Danielle Ensign, Sorelle A. Friedler, Scott Neville, Carlos Scheidegger and Suresh Venkatasubramanian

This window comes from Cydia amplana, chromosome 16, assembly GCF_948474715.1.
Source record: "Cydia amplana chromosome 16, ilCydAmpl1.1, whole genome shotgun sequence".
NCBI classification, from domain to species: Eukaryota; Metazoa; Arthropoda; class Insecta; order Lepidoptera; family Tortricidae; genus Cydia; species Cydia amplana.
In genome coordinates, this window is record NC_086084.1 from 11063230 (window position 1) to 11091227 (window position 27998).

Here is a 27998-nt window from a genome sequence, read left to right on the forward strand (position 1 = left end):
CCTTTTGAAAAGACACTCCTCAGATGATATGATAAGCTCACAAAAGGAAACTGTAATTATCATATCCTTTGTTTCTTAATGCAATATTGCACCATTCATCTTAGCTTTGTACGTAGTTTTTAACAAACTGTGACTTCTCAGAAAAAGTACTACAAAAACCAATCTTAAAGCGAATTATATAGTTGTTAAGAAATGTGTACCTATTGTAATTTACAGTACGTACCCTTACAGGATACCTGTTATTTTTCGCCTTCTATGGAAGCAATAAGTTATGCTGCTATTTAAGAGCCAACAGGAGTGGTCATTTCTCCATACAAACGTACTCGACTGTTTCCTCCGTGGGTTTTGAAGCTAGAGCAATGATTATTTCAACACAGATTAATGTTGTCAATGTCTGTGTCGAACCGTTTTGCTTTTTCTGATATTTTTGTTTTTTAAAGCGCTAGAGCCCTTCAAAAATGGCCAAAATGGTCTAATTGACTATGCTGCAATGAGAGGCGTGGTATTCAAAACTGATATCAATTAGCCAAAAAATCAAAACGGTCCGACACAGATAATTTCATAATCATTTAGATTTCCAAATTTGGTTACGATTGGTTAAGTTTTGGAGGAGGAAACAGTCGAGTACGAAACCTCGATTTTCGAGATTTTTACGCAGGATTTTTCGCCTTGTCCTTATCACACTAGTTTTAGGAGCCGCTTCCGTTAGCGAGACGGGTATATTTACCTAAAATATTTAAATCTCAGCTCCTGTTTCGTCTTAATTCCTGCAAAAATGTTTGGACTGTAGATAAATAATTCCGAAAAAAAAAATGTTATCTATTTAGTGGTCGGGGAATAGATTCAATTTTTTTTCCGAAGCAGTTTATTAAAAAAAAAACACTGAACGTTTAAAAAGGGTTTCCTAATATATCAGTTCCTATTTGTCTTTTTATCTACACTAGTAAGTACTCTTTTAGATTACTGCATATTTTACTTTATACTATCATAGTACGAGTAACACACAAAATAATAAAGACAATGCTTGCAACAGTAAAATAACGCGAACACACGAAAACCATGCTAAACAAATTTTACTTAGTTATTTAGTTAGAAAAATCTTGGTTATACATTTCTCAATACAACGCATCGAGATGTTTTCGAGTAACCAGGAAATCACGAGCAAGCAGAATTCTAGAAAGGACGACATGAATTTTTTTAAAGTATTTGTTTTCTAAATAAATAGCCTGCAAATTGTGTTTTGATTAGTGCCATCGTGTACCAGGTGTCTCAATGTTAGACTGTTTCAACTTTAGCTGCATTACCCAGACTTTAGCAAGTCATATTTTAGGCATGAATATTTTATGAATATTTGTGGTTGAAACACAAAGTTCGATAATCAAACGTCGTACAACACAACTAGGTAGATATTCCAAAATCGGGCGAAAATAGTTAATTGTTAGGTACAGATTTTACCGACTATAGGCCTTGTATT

Predictive policing systems are increasingly used to determine how to allocate police across a city in order to best prevent crime. Observed crime data (arrest counts) are used to update the model, and the process is repeated. Such systems have been shown susceptible to runaway feedback loops, where police are repeatedly sent back to the same neighborhoods regardless of the true crime rate. In response, we develop a model of predictive policing that shows why this feedback loop occurs, show empirically that this model exhibits such problems, and demonstrate how to change the inputs to a predictive policing system (in a black-box manner) so the runaway feedback loop does not occur, allowing the true crime rate to be learned.